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Carcinogenesis. 2000 Mar;21(3):497-503.

Tumor progression and metastasis.

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Biology Division, National Cancer Center Research Institute, 1-1 Tsukiji 5-chome, Chuo-ku, Tokyo 104-0045, Japan.


It is now widely accepted that cancer is attributed to the accumulation of genetic alterations in cells. Thus, to understand the molecular mechanisms of cancer metastasis, it is indispensable to identify the genes whose alterations accumulate during cancer progression as well as the genes whose expression is responsible for the acquisition of metastatic potential in cancer cells. Molecular analyses of cancer cells in various stages of progression have revealed that alterations in tumor suppressor genes and oncogenes accumulate during tumor progression and correlate with the clinical aggressiveness of cancer. Comparative analyses of gene expression profiles between metastatic and non-metastatic cells have revealed that various genes are differentially expressed in association with the metastatic potential of cancer cells. A number of genes have been also identified as having functions in inducing or suppressing metastasis in experimental models. However, the association between causative genetic alterations and resulting phenotypic alterations with respect to the metastatic potential of cancer cells is not fully understood. Therefore, elucidation of genotype-phenotype correlation will be required to further understand a complex process of metastasis. Here, I review the progress on molecular studies of tumor progression and metastasis of the past 20 years and discuss the future direction in this field of science.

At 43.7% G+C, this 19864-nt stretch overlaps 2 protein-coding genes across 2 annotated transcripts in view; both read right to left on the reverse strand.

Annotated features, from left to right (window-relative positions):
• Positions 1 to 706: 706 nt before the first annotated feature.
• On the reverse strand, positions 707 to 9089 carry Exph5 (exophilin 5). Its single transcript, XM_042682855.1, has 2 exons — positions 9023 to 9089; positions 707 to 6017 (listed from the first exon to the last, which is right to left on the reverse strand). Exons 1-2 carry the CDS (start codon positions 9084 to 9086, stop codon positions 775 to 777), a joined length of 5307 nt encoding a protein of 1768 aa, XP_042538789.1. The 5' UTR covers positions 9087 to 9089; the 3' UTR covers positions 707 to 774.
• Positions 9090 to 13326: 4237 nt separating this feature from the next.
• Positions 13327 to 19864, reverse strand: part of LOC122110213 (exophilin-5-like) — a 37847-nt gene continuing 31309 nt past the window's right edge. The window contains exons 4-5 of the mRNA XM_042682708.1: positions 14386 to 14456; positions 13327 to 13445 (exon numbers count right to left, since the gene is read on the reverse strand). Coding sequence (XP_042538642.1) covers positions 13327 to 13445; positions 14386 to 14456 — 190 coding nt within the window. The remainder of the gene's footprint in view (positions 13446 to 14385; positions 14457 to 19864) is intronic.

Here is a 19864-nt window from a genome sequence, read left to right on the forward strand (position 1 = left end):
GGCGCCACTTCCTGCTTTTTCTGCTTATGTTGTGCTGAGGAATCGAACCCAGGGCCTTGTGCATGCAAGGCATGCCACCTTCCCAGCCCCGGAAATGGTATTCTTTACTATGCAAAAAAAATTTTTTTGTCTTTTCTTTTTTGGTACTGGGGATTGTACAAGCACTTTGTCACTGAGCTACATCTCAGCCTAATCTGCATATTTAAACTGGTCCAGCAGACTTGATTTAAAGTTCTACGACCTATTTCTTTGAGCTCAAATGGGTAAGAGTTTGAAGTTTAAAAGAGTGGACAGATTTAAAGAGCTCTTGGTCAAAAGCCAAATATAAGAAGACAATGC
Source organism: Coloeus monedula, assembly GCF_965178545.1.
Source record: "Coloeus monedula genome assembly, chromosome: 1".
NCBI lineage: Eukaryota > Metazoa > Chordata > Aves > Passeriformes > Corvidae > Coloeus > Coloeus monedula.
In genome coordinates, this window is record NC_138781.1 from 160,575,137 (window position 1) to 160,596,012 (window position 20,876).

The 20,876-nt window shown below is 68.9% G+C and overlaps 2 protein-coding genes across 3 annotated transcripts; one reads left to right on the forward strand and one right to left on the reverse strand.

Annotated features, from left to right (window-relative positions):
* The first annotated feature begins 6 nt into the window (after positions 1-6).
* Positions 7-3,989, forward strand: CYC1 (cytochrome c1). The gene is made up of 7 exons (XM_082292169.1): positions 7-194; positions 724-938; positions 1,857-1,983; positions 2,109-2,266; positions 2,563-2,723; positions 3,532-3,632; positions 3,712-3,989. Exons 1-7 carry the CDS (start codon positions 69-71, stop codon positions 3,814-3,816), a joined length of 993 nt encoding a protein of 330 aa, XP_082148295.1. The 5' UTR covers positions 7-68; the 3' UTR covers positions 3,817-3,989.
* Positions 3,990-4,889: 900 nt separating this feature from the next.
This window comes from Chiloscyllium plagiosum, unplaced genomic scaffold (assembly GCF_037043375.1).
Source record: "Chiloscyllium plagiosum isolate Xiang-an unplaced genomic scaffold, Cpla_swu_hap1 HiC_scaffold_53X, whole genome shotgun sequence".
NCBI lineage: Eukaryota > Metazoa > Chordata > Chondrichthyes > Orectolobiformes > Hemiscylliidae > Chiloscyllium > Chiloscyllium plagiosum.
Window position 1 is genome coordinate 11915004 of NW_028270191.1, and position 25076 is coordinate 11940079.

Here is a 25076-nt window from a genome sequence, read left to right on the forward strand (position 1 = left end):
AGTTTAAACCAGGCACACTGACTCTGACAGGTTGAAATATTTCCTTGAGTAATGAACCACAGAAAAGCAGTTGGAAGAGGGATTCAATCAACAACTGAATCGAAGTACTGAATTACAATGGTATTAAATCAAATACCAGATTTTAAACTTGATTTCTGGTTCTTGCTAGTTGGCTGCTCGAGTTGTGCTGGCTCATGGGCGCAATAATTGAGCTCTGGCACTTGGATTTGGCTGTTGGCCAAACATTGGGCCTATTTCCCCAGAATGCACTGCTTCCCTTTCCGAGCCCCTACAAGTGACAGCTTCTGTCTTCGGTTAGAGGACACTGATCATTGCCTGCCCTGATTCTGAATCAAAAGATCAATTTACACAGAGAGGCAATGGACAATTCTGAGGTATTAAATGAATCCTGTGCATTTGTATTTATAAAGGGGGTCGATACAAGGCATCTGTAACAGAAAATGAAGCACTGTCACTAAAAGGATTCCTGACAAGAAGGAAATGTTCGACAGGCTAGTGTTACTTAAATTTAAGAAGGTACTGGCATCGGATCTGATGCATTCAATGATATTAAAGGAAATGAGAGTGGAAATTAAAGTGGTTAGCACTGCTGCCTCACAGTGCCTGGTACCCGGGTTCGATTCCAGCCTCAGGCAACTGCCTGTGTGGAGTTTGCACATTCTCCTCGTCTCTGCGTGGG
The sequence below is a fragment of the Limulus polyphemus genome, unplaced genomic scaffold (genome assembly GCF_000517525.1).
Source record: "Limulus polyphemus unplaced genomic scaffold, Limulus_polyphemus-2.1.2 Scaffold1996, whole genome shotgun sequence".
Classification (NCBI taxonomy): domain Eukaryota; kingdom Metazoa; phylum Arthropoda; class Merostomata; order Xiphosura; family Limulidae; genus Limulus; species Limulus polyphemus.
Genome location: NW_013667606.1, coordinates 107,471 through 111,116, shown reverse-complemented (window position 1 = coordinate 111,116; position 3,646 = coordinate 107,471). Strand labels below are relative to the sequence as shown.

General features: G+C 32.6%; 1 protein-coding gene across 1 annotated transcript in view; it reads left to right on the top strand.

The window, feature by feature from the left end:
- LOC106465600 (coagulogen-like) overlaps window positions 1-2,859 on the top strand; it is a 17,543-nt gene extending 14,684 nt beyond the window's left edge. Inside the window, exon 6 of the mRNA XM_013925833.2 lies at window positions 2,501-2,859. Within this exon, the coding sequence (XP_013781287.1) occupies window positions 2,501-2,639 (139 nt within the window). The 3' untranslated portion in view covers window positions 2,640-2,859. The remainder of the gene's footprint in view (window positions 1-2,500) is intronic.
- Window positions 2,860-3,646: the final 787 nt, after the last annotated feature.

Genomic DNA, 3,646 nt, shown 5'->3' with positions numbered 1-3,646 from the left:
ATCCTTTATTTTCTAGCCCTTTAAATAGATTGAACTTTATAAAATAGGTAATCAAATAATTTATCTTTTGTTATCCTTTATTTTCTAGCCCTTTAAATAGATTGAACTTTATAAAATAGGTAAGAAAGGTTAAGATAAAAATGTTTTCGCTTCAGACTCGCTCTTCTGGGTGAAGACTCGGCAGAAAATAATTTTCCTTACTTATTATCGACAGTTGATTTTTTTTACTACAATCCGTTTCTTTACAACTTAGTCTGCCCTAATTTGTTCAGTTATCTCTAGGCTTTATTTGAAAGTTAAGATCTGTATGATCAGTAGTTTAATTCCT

[Indexed for MEDLINE]

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